A poem by Razu Alauddin
(Translated by Arts & Letters Desk)
I was born with numerous deaths.
Deaths are, in fact, my siblings.
It is with my flow of blood that they run to all the distant countries in the world!
So close they stand and so intimate are they
That it seems they, like a lover, want to plant a kiss on my cheek,
Mounting me from behind the left side of my shoulder.
Like my pet cat the deaths on winter nights lie beneath my quilt in absolute comfort.
Gradually, slowly, death has emerged as a lover in this small, lonely life of mine.
To me she sings a Tagore song—“You are like my Shyam!”
Indeed, I failed to realize that numerous deaths like one sees during an epidemic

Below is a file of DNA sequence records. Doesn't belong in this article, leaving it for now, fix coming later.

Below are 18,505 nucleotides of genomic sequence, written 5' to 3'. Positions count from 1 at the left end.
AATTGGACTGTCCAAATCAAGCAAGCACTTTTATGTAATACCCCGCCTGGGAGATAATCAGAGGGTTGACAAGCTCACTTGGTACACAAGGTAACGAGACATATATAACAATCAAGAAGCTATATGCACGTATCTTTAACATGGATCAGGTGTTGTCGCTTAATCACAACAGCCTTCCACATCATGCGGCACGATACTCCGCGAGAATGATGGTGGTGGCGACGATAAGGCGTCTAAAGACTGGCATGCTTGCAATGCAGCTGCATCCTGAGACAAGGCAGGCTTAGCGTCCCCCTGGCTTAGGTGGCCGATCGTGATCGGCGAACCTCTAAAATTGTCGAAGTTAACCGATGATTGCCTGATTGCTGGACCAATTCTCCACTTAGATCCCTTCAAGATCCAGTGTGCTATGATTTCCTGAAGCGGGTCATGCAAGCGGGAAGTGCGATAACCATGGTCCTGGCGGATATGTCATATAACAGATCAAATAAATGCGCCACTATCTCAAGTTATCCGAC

Were born into this world with me.
All these deaths are so powerful
All these deaths have grouped together in such ceaseless processions
That I have actually become lonely in the end …
My deaths are exhibited in fancy galleries
In Iraq, Turkey and Afghanistan.
All of those shows are inaugurated by the US president
And each of their brief prefaces is written by the Secretary General of the United Nations!
Quite a lot of those deaths I have secretly sold to our ministers and MPs;
I have sold some deaths to police stations at a high price.
I have also scattered around many deaths over our busy highways!
These deaths keep me alive, day in day out!
They grow at geometric rates and travel to distant places at home and abroad
The deaths leave me tired in my sleep,
My heart is indeed filled with the rich harvest of deaths!